Friday, August 18, 2017

"Brokedown Merry-Go-Round" Show of Last Week: Rick and Morty, "Pickle Rick"


This is the ninth of 13 all-new blog posts that are being posted until this blog's final post in December 2017. Occasionally on Friday, I discuss the week's best first-run animated series episode I saw. The "Brokedown Merry-Go-Round" Show of the Week hasn't been a weekly feature for a long time, but sometimes, I'll catch a really good piece of animated TV shortly after its original airdate, and I'll feel like devoting some paragraphs to it despite my lateness to the party. Hence the rare "Brokedown Merry-Go-Round" Show of Last Week. This is the 134th edition of "Brokedown Merry-Go-Round" Show of the Week! Stream "Brokedown Merry-Go-Round," my one-hour mix of original score tracks from animated shows or movies, right now.



The Monday after it premiered, I streamed on the Adult Swim site "Pickle Rick"--Rick and Morty's most violent episode so far, as well as the show's most damning indictment of Rick and his treatment of his family, as he mutates himself into a pickle/human hybrid as an excuse to avoid going along with Beth, Summer and Morty to see a family therapist (special guest voice Susan Sarandon)--but I wasn't able to write about "Pickle Rick" until now. I was busy resuming work on my prose novel manuscript and trying to finish marathoning Fargo's third season on FXNow right before FX deleted the entire season from FXNow.

Movie Pilot did such an astute review of "Pickle Rick" (it's entitled "'Pickle Rick' Proved Beyond a Squanch of a Doubt That Rick Is the Real Villain of Rick and Morty") that I'm not going to discuss and briefly summarize (instead of pointlessly recap scene-for-scene) "Pickle Rick" in a fashion similar to the Movie Pilot piece, which is the same kind of non-recappy approach I've done with previous Rick and Morty episodes. I'm just going to raise a couple of points I haven't seen in other reviews of "Pickle Rick."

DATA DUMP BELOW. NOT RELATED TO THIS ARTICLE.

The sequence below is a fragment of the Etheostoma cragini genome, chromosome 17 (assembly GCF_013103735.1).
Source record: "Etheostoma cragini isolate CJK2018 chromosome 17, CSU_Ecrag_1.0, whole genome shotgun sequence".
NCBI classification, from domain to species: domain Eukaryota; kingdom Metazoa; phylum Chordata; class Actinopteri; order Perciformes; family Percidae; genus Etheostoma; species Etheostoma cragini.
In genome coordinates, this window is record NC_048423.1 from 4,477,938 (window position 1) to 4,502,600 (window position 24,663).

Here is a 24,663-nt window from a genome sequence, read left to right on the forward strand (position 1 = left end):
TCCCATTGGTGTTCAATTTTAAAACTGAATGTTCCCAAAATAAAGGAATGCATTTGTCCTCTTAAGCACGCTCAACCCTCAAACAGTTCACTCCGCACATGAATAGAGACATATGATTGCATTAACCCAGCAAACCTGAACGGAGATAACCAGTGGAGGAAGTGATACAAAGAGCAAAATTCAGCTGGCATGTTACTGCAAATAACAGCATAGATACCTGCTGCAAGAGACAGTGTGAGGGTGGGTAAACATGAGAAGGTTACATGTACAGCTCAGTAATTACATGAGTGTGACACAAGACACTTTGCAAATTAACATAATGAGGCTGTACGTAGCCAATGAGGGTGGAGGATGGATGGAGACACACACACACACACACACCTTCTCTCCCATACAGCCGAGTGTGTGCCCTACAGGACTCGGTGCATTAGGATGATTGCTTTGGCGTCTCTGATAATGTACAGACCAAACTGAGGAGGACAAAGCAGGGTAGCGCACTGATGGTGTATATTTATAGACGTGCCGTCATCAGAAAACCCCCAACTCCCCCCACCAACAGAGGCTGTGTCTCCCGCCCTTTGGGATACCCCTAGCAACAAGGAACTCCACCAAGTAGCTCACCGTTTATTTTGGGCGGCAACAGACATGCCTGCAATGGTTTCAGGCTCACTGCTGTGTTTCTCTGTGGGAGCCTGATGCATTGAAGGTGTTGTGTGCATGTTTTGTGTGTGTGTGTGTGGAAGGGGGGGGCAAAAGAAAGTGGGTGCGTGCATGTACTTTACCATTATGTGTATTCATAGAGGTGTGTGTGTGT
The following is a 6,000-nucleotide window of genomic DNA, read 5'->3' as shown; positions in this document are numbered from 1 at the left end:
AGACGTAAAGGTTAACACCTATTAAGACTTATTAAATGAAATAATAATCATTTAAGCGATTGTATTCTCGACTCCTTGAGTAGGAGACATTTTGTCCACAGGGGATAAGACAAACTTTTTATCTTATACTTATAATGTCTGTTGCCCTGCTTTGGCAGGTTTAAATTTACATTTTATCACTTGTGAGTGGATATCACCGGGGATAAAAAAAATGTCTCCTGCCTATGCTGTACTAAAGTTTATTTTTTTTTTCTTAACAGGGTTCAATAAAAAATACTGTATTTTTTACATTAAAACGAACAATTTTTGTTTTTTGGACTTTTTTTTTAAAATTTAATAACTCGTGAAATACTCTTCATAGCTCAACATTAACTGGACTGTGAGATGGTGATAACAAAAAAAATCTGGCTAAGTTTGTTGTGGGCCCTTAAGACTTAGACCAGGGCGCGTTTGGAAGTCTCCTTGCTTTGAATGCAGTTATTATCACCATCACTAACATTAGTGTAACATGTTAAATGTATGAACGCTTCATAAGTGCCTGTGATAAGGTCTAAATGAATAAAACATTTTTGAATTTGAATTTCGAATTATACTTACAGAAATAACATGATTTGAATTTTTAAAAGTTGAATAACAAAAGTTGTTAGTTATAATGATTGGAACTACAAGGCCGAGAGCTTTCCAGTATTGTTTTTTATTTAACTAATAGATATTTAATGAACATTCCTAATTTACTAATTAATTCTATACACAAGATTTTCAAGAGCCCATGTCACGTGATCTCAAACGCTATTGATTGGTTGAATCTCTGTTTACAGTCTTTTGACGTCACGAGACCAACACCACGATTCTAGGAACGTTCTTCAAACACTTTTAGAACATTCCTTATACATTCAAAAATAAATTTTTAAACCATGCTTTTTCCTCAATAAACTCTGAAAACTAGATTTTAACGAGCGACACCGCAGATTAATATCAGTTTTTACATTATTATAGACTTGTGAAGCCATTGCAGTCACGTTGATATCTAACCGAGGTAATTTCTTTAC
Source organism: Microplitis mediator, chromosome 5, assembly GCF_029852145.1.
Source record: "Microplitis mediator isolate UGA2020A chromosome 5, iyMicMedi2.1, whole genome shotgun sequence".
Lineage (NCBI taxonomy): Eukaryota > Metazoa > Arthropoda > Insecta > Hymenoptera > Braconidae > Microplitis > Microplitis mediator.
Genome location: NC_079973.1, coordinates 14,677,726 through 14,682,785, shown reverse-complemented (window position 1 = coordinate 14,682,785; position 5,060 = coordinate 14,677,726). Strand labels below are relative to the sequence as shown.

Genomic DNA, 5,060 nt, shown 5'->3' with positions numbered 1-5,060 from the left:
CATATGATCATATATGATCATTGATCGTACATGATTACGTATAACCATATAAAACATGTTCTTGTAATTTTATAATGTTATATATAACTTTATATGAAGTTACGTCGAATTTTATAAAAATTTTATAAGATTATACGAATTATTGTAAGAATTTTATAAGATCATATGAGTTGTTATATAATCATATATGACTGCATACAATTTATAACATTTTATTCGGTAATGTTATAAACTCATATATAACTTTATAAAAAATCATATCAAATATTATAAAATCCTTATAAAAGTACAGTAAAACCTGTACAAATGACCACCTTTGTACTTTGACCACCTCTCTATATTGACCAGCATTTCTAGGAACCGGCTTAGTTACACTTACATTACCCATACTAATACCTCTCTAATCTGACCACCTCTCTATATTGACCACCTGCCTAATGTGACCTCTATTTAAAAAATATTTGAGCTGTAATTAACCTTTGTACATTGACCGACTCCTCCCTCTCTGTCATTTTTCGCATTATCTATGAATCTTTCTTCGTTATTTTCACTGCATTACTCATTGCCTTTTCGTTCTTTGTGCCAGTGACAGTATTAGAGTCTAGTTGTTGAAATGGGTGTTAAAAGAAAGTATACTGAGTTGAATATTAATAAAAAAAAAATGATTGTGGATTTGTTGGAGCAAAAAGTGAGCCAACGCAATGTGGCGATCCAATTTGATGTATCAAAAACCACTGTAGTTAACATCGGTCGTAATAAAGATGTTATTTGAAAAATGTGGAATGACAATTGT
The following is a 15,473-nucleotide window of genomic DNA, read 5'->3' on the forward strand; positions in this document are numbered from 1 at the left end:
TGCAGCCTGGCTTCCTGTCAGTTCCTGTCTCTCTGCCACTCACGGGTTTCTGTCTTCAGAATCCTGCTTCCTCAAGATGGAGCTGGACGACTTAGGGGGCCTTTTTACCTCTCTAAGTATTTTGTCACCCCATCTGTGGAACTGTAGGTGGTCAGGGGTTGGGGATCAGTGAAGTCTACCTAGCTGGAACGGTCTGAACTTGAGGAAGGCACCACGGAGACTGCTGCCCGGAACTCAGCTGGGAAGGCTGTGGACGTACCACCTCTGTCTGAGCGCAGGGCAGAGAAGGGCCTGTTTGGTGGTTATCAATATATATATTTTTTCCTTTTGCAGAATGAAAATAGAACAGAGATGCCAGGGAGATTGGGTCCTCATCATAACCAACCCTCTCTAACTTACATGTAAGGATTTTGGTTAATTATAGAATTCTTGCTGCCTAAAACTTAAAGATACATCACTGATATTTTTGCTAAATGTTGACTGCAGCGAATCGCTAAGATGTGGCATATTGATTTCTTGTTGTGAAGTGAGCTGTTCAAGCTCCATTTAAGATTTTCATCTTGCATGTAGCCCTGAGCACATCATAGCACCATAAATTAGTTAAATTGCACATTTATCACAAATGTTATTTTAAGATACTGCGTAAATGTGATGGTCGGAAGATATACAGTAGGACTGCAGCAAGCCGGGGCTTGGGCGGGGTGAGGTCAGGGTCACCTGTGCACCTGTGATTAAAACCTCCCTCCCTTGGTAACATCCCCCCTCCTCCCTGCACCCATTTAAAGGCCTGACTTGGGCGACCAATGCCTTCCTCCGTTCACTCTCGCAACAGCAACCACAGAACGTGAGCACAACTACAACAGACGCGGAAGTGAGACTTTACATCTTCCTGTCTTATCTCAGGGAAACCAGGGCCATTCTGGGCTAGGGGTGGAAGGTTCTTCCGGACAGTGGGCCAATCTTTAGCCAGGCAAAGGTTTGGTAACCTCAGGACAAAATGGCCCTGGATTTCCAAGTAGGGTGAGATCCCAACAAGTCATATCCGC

Danny Trejo is an underrated voice actor. I had no idea Trejo voiced Jaguar, the racially ambiguous assassin Pickle Rick battles and then conspires with to get himself back home, until the end credits. I thought it was Clancy Brown the whole time. That's how effective Trejo is as a voice actor. Trejo really whitened up his voice in "Pickle Rick." He did an even better job as Enrique, Hank's not-too-bright co-worker, in my favorite later-season King of the Hill episode, "Lady and Gentrification," because he convincingly voiced a meek and non-confrontational character who's the complete opposite of all the ass-kickers he played in movies like Desperado, the Machete flicks and even A Very Harold & Kumar 3D Christmas, an atypical Trejo movie where Elias Koteas, not Trejo, is the one who's doing all the on-screen carnage. Speaking of King of the Hill, I'm not so excited over the rumors about Mike Judge reuniting with the King of the Hill crew to make new episodes. It's just wrong for King of the Hill to resume without the late Brittany Murphy. If King of the Hill is going to come back to TV now, it ought to kill off Luanne, Murphy's character, off-screen. And no, not even a terrific and versatile voice actor like Pamela Adlon, who juggled several roles on King of the Hill, including Bobby, would be a satisfactory enough replacement for Murphy as Luanne.